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Fall 2008, Volume 25.1

Poetry

Naomi Shihab NyePhoto of Naomi Shihab Nye.


Naomi Shihab Nye describes herself as a "wandering poet." She has spent 33 years traveling the country and the world to lead writing workshops and inspiring students of all ages. Nye was born to a Palestinian father and an American mother and grew up in St. Louis, Jerusalem, and San Antonio. Drawing on her Palestinian-American heritage, the cultural diversity of her home in Texas, and her experiences traveling in Asia, Europe, Canada, Mexico, Central and South America and the Middle East, Nye uses her writing to attest to our shared humanity.

Naomi Shihab Nye is the author and/or editor of more than 20 volumes. Her books of poetry include 19 Varieties of Gazelle: Poems of the Middle East, A Maze Me: Poems for Girls, Red Suitcase, Words Under the Words, Fuel, and You & Yours (a best-selling poetry book of 2006). She is also the author of Mint Snowball (paragraphs), Never in a Hurry (essays), Habibi and Going Going (novels for young readers), and Baby Radar and Sitti’s Secrets (picture books). Other works include seven prize-winning poetry anthologies for young readers, including This Same Sky, The Space Between Our Footsteps: Poems & Paintings from the Middle East, and What Have You Lost? Her new book of essays is entitled I’ll Ask You Three Times, Are you Okay? Tales of Driving and Being Driven (2007).

Naomi Shihab Nye has been a Lannan Fellow, a Guggenheim Fellow, and a Witter Bynner Fellow (Library of Congress). She has received a Lavan Award from the Academy of American Poets, the Isabella Gardner Poetry Award, the Lee Bennett Hopkins Poetry Award, the Paterson Poetry Prize, four Pushcart Prizes, and numerous honors for her children’s literature, including two Jane Addams Children’s Book Awards. Her collection 19 Varieties of Gazelle was a finalist for the National Book Award. Her work has been presented on National Public Radio on A Prairie Home Companion and The Writer’s Almanac. She has been featured on two PBS poetry specials, "The Language of Life with Bill Moyers" and "The United States of Poetry," and has also appeared on NOW with Bill Moyers.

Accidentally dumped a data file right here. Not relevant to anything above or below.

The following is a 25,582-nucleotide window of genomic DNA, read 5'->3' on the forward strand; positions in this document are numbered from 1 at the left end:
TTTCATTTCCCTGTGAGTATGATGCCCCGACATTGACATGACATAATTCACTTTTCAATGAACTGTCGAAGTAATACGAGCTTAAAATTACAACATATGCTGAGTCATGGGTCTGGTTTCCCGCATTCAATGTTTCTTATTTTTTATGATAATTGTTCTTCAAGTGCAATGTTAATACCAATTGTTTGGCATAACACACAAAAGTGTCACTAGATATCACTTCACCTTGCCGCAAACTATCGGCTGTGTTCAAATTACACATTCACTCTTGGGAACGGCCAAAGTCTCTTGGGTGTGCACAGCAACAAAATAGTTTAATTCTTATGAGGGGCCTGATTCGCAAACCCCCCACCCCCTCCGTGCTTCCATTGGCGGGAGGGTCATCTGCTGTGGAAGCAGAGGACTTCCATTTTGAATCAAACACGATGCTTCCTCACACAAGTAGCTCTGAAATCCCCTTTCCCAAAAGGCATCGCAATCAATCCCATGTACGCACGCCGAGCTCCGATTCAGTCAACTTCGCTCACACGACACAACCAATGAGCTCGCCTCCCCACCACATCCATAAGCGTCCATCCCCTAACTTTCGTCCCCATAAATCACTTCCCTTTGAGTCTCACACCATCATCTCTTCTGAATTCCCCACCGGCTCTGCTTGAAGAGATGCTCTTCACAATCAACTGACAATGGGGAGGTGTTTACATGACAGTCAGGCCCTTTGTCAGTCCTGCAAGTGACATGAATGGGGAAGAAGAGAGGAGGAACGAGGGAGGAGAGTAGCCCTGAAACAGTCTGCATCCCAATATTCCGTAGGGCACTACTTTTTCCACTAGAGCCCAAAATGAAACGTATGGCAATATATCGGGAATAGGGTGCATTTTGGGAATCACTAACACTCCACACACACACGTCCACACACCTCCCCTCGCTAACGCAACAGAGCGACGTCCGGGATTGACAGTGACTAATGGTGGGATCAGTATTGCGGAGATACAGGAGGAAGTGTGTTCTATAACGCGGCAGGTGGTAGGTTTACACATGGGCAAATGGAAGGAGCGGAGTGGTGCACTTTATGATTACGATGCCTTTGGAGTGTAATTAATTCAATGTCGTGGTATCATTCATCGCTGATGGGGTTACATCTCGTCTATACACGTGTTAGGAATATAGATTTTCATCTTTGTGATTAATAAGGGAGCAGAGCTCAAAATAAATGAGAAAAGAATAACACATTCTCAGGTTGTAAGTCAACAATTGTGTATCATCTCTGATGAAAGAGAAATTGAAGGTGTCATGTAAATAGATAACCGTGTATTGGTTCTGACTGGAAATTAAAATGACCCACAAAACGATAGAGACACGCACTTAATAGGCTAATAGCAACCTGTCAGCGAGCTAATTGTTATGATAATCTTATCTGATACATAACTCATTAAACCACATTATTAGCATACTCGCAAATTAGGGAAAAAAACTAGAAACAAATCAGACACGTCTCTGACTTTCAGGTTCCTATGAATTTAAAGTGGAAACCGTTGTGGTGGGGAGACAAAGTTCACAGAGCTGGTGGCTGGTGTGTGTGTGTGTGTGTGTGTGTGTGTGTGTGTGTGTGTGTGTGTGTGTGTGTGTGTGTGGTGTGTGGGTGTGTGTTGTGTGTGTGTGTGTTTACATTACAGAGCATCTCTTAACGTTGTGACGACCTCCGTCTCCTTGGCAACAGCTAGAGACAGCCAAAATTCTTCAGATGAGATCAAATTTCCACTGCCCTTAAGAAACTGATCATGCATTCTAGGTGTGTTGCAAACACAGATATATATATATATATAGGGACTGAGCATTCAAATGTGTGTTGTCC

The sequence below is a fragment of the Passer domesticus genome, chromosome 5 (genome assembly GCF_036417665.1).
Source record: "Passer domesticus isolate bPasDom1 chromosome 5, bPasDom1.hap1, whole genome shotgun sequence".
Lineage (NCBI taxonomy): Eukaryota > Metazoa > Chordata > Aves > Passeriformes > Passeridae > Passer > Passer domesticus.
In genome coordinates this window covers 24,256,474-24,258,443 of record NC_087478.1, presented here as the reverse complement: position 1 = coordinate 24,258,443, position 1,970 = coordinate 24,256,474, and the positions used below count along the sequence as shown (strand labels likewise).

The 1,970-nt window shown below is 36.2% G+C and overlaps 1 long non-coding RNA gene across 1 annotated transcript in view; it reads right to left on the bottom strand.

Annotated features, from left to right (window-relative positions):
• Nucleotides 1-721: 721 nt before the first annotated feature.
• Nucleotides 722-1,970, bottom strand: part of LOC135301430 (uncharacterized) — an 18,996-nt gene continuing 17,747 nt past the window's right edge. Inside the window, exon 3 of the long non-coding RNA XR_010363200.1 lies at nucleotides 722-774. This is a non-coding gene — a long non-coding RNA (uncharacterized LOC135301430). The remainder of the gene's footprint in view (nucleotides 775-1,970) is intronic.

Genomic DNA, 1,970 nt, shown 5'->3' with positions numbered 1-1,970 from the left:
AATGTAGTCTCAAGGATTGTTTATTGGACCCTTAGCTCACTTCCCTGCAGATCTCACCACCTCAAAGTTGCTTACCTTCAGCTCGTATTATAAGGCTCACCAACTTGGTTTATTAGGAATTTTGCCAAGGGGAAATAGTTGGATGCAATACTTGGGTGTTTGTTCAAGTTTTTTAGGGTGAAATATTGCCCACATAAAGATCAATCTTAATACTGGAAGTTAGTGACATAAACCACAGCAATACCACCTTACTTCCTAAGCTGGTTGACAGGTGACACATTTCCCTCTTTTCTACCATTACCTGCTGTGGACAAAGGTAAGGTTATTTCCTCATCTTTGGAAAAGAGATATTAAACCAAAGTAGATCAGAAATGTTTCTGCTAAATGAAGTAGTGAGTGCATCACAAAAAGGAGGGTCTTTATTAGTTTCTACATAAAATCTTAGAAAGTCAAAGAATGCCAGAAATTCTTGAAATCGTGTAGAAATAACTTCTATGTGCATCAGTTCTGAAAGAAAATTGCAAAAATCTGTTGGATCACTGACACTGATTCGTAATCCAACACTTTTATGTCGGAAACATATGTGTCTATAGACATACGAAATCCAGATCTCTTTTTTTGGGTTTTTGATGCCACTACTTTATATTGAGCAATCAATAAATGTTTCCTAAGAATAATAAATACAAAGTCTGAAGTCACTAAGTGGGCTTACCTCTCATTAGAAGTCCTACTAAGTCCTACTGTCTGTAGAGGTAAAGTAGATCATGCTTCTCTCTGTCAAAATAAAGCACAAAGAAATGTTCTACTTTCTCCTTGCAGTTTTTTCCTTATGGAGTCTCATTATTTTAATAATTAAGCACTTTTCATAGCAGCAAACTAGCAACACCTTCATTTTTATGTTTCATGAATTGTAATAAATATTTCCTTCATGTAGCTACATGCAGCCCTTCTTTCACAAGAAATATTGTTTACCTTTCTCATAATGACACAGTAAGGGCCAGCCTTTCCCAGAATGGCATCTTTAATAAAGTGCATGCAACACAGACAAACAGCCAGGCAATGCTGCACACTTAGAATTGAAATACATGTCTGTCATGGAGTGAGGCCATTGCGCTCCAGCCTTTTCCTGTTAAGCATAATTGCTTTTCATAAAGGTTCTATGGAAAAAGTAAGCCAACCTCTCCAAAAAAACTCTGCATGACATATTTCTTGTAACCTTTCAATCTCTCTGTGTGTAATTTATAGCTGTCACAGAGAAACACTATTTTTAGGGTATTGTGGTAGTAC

Read an interview with Naomi Shihab Nye published in this issue of Weber.

 

Compass

I wish I had never gone anywhere away from you
the years before you died. Had sat beside you
day after day, the way your cat did,
rumpling newspapers, through the softening light
and sorrowful newscasts. I should have given up
Michigan, Minnesota, New Mexico, places
that took me away, your voice petulant
on the phone—where are you going NOW?
and the letter found after your death
in which you said—ha!—you didn’t
approve of women traveling so much.
Mom intercepted it, stuck it in her drawer.
Your constant requests for a single cube of ice,
fetched again and again from the freezer,
I gritted my teeth, bought smaller ice trays,
fanned away old worries circling your head,
you should have gone back to Palestine,
so much time wasted, why,
when you could still rise, without great effort,
and adjust your shirt and shoes, and walk
out of the room.

 

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